People looking for drugs are time consuming but potentially profitable if you’re careful. When someone gets in the cab and wants to go to a house and wait for them – which you do, being careful to run time on the meter because it’s a dollar a minute or used to be – and then comes out and wants you to take them another place, you know they’re looking. Which is fine by me, since in a college town there weren’t that many places even remotely dangerous. Doing it in New Orleans or wherever would be a whole nother story. Anyway, the trick at that point is to keep reminding them about running the meter, and make sure they have the cash. Get them to show it to you. If you’re too shy to do that, you’ll get skinned. You don’t want to spend an hour or two running someone all over town and then find out they spent the cab fare on a bag of weed or whatever. Because they never intended to go on such a wild goose chase, but they did and they owe you for it.

To me, searching for drugs is the most boring exercise in the history of the world, so much so I’d rather just do without. But that’s just me. But I never had too much trouble with driving people around like that. If nothing else, you can always make them pay you in whatever it is they were looking for, and sell it or trade it for something you do like.

Which leads us to strippers.Ah, sweet strippers. I went to college on government money, and I’ll tell ya, every dancer in Fayetteville got a little piece of that action. And it was well worth it. I love me some exotic dancers.

The guy who owned half the Prometheus Cab Co., who supposedly had shady organized crime connections, also owned a handful of strip joints around NW Arkansas. Therefore any dancers who rode to work in our cabs got half price off their fare, so over the months I got to know probably a dozen of them.

I got along with all of them. What’s not to like? Beautiful women who like to dance nekkid for money. People who work for tips recognize one another, and as long as I treated ‘em nice and wasn’t some kind of perv, they tipped me as well as I would’ve them (and often did).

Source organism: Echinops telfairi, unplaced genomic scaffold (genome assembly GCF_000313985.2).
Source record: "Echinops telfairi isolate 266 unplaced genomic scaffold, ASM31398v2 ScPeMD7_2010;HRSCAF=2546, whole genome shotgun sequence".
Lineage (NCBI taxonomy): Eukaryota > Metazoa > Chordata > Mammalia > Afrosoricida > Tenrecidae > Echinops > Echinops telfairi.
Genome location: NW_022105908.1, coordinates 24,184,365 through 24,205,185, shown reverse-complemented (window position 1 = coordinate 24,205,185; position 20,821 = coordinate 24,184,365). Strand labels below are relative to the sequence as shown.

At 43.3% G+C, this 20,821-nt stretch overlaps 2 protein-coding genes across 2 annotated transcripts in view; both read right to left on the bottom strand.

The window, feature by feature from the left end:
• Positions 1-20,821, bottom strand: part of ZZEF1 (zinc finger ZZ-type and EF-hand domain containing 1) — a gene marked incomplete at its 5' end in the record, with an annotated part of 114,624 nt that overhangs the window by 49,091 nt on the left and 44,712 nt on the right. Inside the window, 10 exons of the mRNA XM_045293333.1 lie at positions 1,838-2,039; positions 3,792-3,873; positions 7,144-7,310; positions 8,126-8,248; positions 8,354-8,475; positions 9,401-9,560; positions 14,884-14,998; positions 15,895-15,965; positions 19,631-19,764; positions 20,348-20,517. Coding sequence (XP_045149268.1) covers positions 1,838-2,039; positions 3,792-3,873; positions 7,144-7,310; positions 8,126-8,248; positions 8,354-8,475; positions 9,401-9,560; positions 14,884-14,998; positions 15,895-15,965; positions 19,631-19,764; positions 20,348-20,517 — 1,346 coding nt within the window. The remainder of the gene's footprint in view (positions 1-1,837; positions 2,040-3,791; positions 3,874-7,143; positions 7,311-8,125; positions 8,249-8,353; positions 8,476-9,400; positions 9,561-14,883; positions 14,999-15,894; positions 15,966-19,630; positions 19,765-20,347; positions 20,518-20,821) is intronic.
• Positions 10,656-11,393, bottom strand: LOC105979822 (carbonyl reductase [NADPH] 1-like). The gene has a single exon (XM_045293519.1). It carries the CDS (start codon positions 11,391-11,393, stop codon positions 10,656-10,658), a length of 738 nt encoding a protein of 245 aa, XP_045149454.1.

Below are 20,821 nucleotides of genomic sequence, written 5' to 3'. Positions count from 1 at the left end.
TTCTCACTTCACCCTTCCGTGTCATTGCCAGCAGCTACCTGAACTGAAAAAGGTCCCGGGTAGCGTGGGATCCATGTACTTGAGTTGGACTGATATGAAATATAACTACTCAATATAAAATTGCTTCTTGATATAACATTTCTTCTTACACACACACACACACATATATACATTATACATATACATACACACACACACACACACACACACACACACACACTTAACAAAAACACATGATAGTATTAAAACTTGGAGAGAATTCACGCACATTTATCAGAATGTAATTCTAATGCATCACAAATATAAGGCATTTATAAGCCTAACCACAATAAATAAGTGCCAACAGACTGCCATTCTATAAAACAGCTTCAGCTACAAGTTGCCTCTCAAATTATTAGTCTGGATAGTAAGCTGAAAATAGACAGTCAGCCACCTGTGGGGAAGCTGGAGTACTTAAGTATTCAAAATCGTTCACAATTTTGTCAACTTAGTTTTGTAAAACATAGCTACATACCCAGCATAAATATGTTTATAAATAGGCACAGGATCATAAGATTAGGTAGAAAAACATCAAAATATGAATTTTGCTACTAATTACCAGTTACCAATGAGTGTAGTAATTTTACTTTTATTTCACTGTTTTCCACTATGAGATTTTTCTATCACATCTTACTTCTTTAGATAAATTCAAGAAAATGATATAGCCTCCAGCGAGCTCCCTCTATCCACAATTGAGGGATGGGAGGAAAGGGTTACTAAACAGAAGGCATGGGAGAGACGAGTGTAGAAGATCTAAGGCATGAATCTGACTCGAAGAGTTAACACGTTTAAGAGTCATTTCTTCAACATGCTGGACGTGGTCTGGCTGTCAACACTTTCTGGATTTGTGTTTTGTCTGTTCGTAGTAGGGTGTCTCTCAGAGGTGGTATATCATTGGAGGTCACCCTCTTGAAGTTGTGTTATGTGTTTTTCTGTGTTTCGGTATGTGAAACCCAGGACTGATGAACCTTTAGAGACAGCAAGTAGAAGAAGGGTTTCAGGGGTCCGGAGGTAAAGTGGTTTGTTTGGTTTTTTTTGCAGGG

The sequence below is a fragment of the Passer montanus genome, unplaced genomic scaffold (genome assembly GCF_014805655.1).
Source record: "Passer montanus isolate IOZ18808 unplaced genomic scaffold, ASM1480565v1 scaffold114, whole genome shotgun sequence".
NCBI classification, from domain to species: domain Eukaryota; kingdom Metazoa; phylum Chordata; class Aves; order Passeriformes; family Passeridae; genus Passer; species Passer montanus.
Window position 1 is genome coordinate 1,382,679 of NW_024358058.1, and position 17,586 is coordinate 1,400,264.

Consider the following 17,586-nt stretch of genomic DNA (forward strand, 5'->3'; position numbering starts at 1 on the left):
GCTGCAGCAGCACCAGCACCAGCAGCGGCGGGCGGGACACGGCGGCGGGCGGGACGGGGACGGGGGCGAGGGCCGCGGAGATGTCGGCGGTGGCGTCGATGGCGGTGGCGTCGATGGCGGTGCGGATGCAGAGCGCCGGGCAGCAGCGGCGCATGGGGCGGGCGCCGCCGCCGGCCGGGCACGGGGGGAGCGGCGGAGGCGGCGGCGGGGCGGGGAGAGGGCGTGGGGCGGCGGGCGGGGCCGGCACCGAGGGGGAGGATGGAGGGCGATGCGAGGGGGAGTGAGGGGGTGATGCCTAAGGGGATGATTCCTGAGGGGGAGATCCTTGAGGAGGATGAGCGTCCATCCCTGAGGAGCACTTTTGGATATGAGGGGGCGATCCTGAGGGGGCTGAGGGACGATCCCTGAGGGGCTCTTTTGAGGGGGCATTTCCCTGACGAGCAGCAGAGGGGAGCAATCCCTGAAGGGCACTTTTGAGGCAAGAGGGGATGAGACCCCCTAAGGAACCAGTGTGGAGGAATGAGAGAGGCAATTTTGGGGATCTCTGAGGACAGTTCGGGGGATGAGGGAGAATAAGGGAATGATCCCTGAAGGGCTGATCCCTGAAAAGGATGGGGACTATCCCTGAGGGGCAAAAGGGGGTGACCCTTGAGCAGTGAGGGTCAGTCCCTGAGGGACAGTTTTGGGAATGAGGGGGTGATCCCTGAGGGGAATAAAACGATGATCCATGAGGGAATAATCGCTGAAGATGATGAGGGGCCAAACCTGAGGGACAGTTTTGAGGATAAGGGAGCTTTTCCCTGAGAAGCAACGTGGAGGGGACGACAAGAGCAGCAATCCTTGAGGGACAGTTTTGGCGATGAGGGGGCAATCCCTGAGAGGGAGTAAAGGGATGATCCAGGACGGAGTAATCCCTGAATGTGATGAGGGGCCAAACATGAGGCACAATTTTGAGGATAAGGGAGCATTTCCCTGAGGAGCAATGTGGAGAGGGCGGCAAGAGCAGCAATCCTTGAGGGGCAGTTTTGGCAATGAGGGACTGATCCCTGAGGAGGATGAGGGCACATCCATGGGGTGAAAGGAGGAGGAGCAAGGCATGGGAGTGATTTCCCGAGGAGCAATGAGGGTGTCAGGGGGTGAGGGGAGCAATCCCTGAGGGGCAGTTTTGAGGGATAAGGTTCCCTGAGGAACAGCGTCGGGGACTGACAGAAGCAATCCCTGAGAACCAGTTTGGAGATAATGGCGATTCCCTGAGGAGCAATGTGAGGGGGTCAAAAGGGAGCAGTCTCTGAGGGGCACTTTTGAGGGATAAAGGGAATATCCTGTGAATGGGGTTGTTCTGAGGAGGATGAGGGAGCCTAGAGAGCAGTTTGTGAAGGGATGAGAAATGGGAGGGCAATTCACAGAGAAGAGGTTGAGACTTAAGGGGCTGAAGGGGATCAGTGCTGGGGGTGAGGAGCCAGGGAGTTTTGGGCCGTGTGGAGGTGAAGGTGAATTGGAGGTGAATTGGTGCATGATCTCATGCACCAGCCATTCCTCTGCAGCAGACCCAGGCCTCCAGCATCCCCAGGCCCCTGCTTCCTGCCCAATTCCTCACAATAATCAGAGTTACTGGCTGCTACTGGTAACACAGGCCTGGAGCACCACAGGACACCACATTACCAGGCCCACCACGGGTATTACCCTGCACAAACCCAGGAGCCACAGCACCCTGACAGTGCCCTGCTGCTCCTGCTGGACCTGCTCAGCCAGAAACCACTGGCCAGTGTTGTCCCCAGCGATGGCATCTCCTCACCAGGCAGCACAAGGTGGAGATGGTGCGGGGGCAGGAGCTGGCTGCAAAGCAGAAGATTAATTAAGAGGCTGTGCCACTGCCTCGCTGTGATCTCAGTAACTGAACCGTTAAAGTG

I probably dated 4 or 5 dancers over the years. At that point in my life, I assumed melodrama, shouting, crazy phone calls at 2 a.m., massive amounts of whiskey, and jealous boyfriends – in other words, the whole Jerry Springer reality tunnel – were a fair exchange for all that smooth skin, flashing eyes, and perfect derrieres. I was even married for six month (my most recent wife) to a former stripper who still had all her old costumes and would put on shows for me when she was in the mood, i.e., about the end of the first pint.

It was all great and terrible. Cops, broken glass, nights without sleep for good reasons and bad, confusion and madness and above all else, half nekkid wimmen.

I only knew one that whole time though who wasn’t crazy as hell. She was a laid back girl from Cherokee Village, tall with long brown hair and a killer bod. We never actually got serious, but I loved to take her out to dinner, just to watch guys’ eyes bug out when I walked in with her on my arm. It was like being in somebody else’s movie. I took some many tall babes out for dinner before I went broke that the head waiter at Herman’s Steak House would say, “Would you like your usual table, sir?” Living the dream!

Being a taxi driver gave me the best of all worlds in terms of work. When it was slow, I could stop off at the house smoke a bowl or 2 and hang around till a call came thru. When it was busy, it was all asses & elbows, scrambling around to get the fares picked up and dropped off and on to the next one; football games, bar rushes, money bulging out of your pockets. My old flannel shirt with all the pockets I used to wear when I was working still smells like money.

As with many another of my life adventures, it ended over a woman, which isn’t really accusatory – it just seems to be how my life’s worked. Women make the world go round, even if you have to take a cab to get there.

***

Emmet Sudsbury is a media writer in the middle of Arkansas. Former newspaperman, taxi driver, etc. Three ex-wives, looking for number four.